Cutaneous leishmaniasis (CL) remains one of the most neglected of the neglected tropical diseases or NTDs. CL is caused by infection with the protozoan parasite Leishmania which is spread by the bite of an infected sand fly and resides inside human macrophages.

The disease results in disfiguring skin lesions and is strongly associated with extreme poverty, instability and conflict, with large outbreaks over the last few years in refugee camps across the Middle East. Symptoms may contribute or lead to stigma, mental health conditions and social exclusion which reinforces poverty in affected individuals. There are over a million new cases reported annually but this is likely to be a huge underestimation as formal reporting is not mandatory in many endemic regions such as Ethiopia.

Treatment options

Treatment of CL is very challenging. The most common treatment consists of multiple daily injections with a drug based on the heavy metal antimony. This is problematic from several different angles: the drug is highly toxic and difficult to administer, people may have to travel large distances to specialist clinics for injections and treatment failure is increasing. For a condition that is debilitating but not usually fatal, these combined factors make the option of formal medical treatment unfeasible for many of those affected.

CL is highly endemic in the highlands of Tigray, Ethiopia. The invasive cactus pear (pictured here) is believed to be a breeding ground for sand flies (Image: Helen Price).

An alternative approach for treating CL is to exploit the sensitivity of Leishmania parasites to changes in heat, either with cryotherapy (e.g. freezing with liquid nitrogen) or thermotherapy. A major advantage of these physical methods for parasite killing is that they should work on drug-resistant parasite strains. Thermotherapy devices have been developed which heat the surface of the lesion to 50°C, with cure rates reported to be similar to those for the antimonial drugs. However, thermotherapy is very painful, requires administration of local anaesthetics and may result in second degree burns. The problem here is that the heat is being applied to the top of the lesion and needs to penetrate the layers of skin to the parasite-infected cells. Would it be possible to generate heat inside the infected cells instead?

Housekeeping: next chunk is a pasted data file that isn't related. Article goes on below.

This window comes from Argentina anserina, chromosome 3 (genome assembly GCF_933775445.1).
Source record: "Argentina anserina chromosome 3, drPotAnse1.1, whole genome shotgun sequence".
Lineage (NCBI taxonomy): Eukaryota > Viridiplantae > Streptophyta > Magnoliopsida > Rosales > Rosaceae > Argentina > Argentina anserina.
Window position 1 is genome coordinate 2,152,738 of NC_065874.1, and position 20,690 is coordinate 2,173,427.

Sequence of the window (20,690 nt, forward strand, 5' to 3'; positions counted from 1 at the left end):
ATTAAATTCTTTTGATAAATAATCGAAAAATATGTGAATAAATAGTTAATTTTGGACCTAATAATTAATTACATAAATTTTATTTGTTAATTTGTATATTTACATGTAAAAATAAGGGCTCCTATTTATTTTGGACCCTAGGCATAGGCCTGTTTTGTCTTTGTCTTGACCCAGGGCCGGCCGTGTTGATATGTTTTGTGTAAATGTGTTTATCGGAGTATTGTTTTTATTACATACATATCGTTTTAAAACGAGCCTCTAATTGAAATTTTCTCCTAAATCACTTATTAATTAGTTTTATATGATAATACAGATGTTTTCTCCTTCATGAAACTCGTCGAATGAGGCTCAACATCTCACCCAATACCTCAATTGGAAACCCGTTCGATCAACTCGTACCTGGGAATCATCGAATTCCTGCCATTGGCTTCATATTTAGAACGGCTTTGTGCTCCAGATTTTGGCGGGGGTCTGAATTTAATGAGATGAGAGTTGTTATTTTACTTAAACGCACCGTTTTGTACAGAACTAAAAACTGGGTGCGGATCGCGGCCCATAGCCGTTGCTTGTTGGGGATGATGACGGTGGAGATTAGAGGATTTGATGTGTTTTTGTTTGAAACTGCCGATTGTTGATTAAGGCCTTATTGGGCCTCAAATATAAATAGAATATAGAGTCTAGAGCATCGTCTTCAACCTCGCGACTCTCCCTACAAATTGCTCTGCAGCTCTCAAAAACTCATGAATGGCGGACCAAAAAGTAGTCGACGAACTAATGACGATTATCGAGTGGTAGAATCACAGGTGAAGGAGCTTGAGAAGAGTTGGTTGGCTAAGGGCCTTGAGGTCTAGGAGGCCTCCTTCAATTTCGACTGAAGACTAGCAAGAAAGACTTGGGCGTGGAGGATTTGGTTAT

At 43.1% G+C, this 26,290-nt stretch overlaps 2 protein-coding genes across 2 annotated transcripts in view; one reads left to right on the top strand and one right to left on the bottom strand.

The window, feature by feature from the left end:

A new approach

In our recent paper, we describe a novel method for killing Leishmania in the lab using a technique called magnetic hyperthermia, which is also being developed as a novel cancer therapy. This process involves the use of tiny iron-based particles known as magnetic nanoparticles. In the presence of an alternating magnetic field, these nanoparticles become magnetised and then relax, releasing localised heat into the cellular environment.

Schematic showing the principle of magnetic hyperthermia in Leishmania-infected macrophages (Image: Helen Price)

Our results showed that a combination of magnetic nanoparticles and an alternating magnetic field is very effective at killing in vitro cultured parasites, with changes in morphology similar to those killed by conventional heat treatment. We know that macrophages, as natural scavengers, take up these nanoparticles with high efficiency. We also have preliminary data (unpublished) that show that parasites inside the macrophage can be killed by this method with little effect on host cell viability.

The next stages will be to confirm these findings and to test the efficacy of this approach in an animal infection model. We will need to test whether there is any associated toxicity and if/how the nanoparticles are removed from the host when the lesion heals. However, magnetic nanoparticles are already being used for other medical applications such as MRI contrast agents and our studies in vitro show very low direct cytotoxicity.

We hope that in the long term our findings may help to develop new ways to treat one of the most neglected of the NTDs and improve the quality of life for people living with this disfiguring and stigmatising disease.